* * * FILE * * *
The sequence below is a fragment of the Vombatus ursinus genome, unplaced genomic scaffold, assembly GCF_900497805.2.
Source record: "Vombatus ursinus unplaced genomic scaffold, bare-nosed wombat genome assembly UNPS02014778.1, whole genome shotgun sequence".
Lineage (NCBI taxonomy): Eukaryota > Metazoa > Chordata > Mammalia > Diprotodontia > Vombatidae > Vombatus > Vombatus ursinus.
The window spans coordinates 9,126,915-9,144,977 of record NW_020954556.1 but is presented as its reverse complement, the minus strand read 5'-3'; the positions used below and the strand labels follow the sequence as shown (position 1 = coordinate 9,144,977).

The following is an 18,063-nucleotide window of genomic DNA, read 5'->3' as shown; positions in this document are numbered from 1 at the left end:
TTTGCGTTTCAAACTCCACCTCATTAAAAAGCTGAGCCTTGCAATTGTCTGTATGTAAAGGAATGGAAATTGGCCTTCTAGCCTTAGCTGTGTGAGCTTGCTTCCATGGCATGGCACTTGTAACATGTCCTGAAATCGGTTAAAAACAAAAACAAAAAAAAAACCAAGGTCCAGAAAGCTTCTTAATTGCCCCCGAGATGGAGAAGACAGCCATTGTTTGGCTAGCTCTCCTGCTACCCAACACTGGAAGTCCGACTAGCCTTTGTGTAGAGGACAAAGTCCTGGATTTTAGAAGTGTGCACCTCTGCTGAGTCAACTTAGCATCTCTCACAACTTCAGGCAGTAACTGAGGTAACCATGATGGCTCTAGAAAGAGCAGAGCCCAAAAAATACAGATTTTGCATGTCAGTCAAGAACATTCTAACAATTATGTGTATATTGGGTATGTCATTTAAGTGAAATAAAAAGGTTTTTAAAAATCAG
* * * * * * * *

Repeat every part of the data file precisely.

The sequence below is a fragment of the Vombatus ursinus genome, unplaced genomic scaffold, assembly GCF_900497805.2.
Source record: "Vombatus ursinus unplaced genomic scaffold, bare-nosed wombat genome assembly UNPS02014778.1, whole genome shotgun sequence".
Lineage (NCBI taxonomy): Eukaryota > Metazoa > Chordata > Mammalia > Diprotodontia > Vombatidae > Vombatus > Vombatus ursinus.
The window spans coordinates 9,126,915-9,144,977 of record NW_020954556.1 but is presented as its reverse complement, the minus strand read 5'-3'; the positions used below and the strand labels follow the sequence as shown (position 1 = coordinate 9,144,977).

The following is an 18,063-nucleotide window of genomic DNA, read 5'->3' as shown; positions in this document are numbered from 1 at the left end:
TTTGCGTTTCAAACTCCACCTCATTAAAAAGCTGAGCCTTGCAATTGTCTGTATGTAAAGGAATGGAAATTGGCCTTCTAGCCTTAGCTGTGTGAGCTTGCTTCCATGGCATGGCACTTGTAACATGTCCTGAAATCGGTTAAAAACAAAAACAAAAAAAAAACCAAGGTCCAGAAAGCTTCTTAATTGCCCCCGAGATGGAGAAGACAGCCATTGTTTGGCTAGCTCTCCTGCTACCCAACACTGGAAGTCCGACTAGCCTTTGTGTAGAGGACAAAGTCCTGGATTTTAGAAGTGTGCACCTCTGCTGAGTCAACTTAGCATCTCTCACAACTTCAGGCAGTAACTGAGGTAACCATGATGGCTCTAGAAAGAGCAGAGCCCAAAAAATACAGATTTTGCATGTCAGTCAAGAACATTCTAACAATTATGTGTATATTGGGTATGTCATTTAAGTGAAATAAAAAGGTTTTTAAAAATCAG